Tulelake (pics) is an agricultural town of 1,000 residents near the border with Oregon. We’re still quite new to RV travel so we want to try a variety of different types of RV parks to see what suits us best. In this case we stayed in one of the RV sites that is part of the Butte Valley Fairgrounds, which is located within the town of Tulelake. The fair was not in progress when we were there, that happens in mid-September. However, all year the grass sites are available with full hookups and a self pay station. And, perhaps surprisingly, there are three interesting things to see nearby.
Lava Beds National Monument is about 15 miles south of Tulelake. The Medicine Lake Volcano has erupted many times over the past one-half million years to form surface lava flows, cinder cones and lava tubes. This area has the largest number of lava tubes in the world with over 700 known tubes. One of the caves near the visitor’s center is lighted with a well defined walking path but the others are unlighted. It is an interesting experience to explore these tubes on your own with a flashlight. Many of them are a straight through walk but others include multi-level tubes and various tube branches. They vary in difficulty with the most difficult requiring extensive stooping and crawling to get though tight spaces. It was an interesting experience.
The Tulelake National Wildlife Refuge is a 39,000 acre refuge, 17,000 acres of which are leased for farming. The refuge is a part of what used to be a much larger surface area of the Tule Lake. It is a major stopping point for seasonal migratory waterfowl, including many types of geese and ducks. During our walk through a part of the refuge we were fortunate to be able to “take refuge” in one of their blinds during a brief but very violet passing thunderstorm which had really strong winds, lightening, intense rain and a substantial amount of hail. Quite exciting.
Tulelake is also home to a war relocation center which was one of the internment camps used to hold Japanese Americans during World War II. At it’s peak, the Tulelake camp was the largest with almost 19,000 residents. This particular camp became the place to hold those who were considered disloyal based upon a confusing questionnaire each internee was required to complete, making it a segregation center.
Eagle Lake (pics) used to be one of the largest lakes in California but the drought has caused it to shrink significantly in the past few years like so many other California lakes. The southern portion of the lake can still support some fishing for the rainbow trout for which this lake is known.
After leaving Tahoe and Carson City, we headed north and spent 4 nights here at the Eagle Lake RV Resort. It is a nice RV park with mostly shaded sites. We were one of the few residents during our time here. Four nights was way too long for us here especially since we don’t fish. However, we needed the time to finally settle into our motorhome for the upcoming extended trip. We spent our time organizing the interior cabinets and storage compartments as well as the “basement” storage and cleaning the exterior of the coach and car. As time goes on we should have less need to ask each other, “Where did we put that?”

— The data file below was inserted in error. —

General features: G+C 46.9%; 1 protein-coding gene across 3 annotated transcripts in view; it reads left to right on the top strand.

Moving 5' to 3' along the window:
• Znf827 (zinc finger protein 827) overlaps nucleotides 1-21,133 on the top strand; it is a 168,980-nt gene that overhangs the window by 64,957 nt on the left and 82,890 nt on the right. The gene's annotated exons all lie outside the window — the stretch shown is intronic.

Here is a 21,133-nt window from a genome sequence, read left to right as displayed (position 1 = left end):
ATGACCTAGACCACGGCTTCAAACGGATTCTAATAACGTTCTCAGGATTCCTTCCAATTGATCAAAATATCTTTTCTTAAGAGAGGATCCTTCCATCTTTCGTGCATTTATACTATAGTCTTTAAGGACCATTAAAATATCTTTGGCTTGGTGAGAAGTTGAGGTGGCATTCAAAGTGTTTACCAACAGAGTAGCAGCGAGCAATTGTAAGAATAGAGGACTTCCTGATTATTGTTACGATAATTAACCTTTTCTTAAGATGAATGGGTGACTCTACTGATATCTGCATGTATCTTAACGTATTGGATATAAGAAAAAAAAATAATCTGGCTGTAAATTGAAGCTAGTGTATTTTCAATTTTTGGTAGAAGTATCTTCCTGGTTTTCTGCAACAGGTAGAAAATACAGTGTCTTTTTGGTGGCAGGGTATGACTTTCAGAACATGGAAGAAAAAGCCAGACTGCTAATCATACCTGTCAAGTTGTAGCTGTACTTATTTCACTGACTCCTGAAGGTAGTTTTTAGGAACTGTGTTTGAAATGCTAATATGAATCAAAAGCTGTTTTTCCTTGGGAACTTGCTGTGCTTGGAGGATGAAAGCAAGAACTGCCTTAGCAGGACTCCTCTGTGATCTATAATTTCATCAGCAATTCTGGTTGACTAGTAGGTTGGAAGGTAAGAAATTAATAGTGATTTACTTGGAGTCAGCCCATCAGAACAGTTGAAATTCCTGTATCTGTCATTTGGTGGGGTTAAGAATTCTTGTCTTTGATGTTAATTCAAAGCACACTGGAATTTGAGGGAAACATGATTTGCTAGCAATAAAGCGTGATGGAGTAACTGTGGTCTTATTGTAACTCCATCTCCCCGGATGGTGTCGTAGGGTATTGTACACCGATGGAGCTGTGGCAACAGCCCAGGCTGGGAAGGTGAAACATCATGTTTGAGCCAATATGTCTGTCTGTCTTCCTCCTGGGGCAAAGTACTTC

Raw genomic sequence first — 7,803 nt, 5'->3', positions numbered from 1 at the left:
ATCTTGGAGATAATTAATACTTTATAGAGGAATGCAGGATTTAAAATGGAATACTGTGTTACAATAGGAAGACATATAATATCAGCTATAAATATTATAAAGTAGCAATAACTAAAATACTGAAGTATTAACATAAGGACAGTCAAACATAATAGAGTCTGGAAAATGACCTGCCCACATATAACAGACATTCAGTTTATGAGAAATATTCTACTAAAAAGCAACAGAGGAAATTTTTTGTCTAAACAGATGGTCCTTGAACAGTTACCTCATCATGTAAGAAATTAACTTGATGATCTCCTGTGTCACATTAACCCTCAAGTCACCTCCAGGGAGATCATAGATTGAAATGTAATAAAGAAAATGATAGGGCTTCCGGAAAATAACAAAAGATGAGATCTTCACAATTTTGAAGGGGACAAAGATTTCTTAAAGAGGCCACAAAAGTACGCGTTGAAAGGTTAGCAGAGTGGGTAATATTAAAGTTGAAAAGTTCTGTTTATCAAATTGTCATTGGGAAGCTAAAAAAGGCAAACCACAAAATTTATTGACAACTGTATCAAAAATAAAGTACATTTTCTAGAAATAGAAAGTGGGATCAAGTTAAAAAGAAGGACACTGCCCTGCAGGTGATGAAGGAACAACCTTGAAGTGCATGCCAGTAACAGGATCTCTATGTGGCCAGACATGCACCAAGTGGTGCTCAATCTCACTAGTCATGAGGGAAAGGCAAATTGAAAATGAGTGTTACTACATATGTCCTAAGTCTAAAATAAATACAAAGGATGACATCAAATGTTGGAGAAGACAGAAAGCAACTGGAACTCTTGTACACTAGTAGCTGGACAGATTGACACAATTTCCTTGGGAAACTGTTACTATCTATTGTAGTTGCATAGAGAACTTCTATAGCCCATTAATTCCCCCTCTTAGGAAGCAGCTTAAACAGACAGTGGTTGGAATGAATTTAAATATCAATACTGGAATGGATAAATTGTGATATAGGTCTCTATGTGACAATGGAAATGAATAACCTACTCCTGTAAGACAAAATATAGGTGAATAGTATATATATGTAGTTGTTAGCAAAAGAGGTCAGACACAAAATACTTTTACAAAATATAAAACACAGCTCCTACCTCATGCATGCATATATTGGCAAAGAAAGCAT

It was a productive time with an opportunity for relaxing as well. Next up, Tulelake, CA, at the Butte Valley Fairgrounds.
Sadly, it’s time to leave Lake Tahoe. It’s sad because it’s a beautiful place with lots of nice outdoor activities and sad to be leaving our friends. On the other had, we have an extended trip planned in our motorhome and are somewhat anxious to get on with that.
Round Hill Beach
We have had the motorhome stored at Comstock Country RV in Carson City. Since we want to stock up our food supply before taking off, conveniently Trader Joe’s, Walmart and Costco are located next door. We have arranged to move to one of the RV spaces with hookups for the night so we can get the refrigerator cooled off and do our shopping the next morning before heading north.
Next stop, Eagle Lake, one hour north of Susanville, CA.
Lake Tahoe (pics) is a special place, perhaps not one of a kind but it’s on a short list. First, there’s the deep lake with a surface elevation of 6,225 feet and 72 miles of shoreline. In the summer this provides for all manner of water sports. In addition, the lake is surrounded by dramatic Sierra Nevada mountain ranges that not only provide dramatic and breathtaking vistas but almost unlimited hiking, biking, backpacking and camping opportunities.
Then in the winter, these mountains usually get a generous amount of snowfall which provides world class skiing opportunities at numerous ski resorts in the mountains that ring the lake. Skiing (downhill and cross country), snowboarding, snowmobiling and other winter alpine activities draw visitors from around the world. If the outdoors get to be too much, you can find a great restaurant, do some shopping or, since a portion of the lakeshore is in Nevada, visit one of the casinos.
Once again we feel privileged and lucky to have had the opportunity to spend two weeks here. Mostly due to the hospitality and generosity of our friends we were able to come here in July and to hike, bike, go the beach, spend time with friends and be awed by the natural beauty of this place. It’s really difficult to choose the best time of year to be in Tahoe, winter or summer. They’re both special.
On June 29, 2015, we took our motorhome out of storage, hooked up the car and headed out to begin our first extended motorhome trip. Our big picture plan is to be gone until mid-October, with our first milestone destination of Lake Tahoe.